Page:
The Journal of San Diego History
Fall 1989, Volume 35, Number 4
Thomas L. Scharf, Editor

Book Review

Raymond Starr, Book Review Editor

Pushed into the Rocks: Southern California Indian Land Tenure, 1769-1986.

By Florence Connolly Shipek. Lincoln: University of Nebraska Press, 1987. Appendices. Bibliography. Index. Maps. 230 Pages. $25.95.

Reviewed by Linda S. Parker, Associate Professor of American Indian Studies at San Diego State University, author of the forthcoming Native American Estate: The Struggle Over Indian and Hawaiian Lands, and several articles on Indian History.

Four tribal or national groups of Indians (San Luiseño, Cupeño, Cahuilla, Kumeyaay) have lived in Southern California for thousand of years. Today their land consists of thirty-three small reservations, all that remains of formerly vast aboriginal territories. Some individual Indians own land located outside of reservation boundaries or live in urban areas. Shipek traces the history of Southern California Indian land tenure from the pre-European contact period to the present.

Early Southern California was marked by intensive land use and high population density. The Indians manipulated the environment with extensive plant husbandry and use of fire. Wild onions, cactus, greens, trees, shrubs, corn, beans, and squash were among the plants cultivated. The author dispels the popular notion that these people lived only by hunting and gathering.

Shipek goes further than other anthropologists in claiming that Southern California Indian land tenure was based on individual private ownership of land. Families or individuals owned the main subsistence sources. The property was inherited patrilineally and ownership rights were not lost through nonuse. certain resources such as medicinal plants were owned by shamans. The bands-each ethnic group had several bands-held certain areas such as gathering areas. Territorial boundaries were defended militarily and with sorcery.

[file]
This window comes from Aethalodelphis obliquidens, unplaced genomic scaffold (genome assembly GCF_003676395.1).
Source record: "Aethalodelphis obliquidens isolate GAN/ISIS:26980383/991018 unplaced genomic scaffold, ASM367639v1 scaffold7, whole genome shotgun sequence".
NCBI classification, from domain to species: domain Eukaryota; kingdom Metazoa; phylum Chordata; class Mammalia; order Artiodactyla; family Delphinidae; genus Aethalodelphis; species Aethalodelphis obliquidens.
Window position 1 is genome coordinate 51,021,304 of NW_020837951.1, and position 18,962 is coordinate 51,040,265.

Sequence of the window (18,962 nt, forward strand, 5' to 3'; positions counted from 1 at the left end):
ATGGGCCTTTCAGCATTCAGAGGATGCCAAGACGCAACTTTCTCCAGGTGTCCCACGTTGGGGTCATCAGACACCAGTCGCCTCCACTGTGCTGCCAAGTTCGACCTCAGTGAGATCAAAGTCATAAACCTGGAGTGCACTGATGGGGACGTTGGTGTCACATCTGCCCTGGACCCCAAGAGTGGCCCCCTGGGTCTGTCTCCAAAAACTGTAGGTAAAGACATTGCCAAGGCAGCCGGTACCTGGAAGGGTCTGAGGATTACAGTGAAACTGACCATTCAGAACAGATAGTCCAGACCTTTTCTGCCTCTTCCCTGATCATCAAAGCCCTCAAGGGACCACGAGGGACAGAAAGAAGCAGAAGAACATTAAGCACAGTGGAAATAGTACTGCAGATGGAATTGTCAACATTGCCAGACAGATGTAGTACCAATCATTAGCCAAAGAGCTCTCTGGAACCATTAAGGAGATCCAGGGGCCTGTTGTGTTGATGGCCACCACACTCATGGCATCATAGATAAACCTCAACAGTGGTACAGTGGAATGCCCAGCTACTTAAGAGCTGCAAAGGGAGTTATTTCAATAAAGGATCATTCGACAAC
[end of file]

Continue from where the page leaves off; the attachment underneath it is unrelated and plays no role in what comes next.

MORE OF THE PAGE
Spanish, Mexican, and American expansion greatly impacted Indian land tenure. Extensive land loss and change in land use occurred during the American period prior to 1891. After the Treaty of Guadalupe Hidalgo (1848) which guaranteed existing Indian property rights, the United Stated failed to confirm Indian ownership. Although the Indians failed to obtain legal title to their land, they were not physically removed until after 1865. Increasing American settlement led to the divestment of Indian land and the establishment of reservations.

Indian land tenure in Southern California has its legal basis in federal legislation enacted during the last two decades of the nineteenth century. Chapters in the book discuss the laws providing for the establishment of Indian reservations, public domain homesteads, and allotments. They also detail many contemporary problems involving each type of tribal or individual property right.

Significantly, Shipek points out that many Indians in Southern California initially supported the federal policy of allotment. This short-lived advocacy occurred because allotment was consistent with their traditional land use pattern of individual ownership. However, the federal government’s insistence that the allotted parcels must be a uniform rectangular shape did not recognize existing individual and family land ownership rights. As a result, a powerful and successful resistance to allotment developed. An interesting question raised by her research is why was local opposition so effective in stopping allotment whereas Indians in other areas of the United States were unable to halt it.

Indians in Southern California retained trust ownership of more than 70 percent of their allotted lands, and thus fared better than Native Americans in other areas. Shipek suggests that the reason for this lay with the tribes unique and traditional system of individual ownership. However, without documentation dating on the amount of land allotted prior to 1906, her argument loses some of its potency.

The book is an invaluable source for studying Indian history, particularly that of Indians residing in San Diego County and Southern California. It provides a significant contribution since few written studies exist on the Indians of this region during the twentieth century. Somewhat distracting is the stylistic format used in printing the book in which paragraph margins and the standard margins are reversed. Nonetheless, Shipek’s volume is a must for both students and scholars.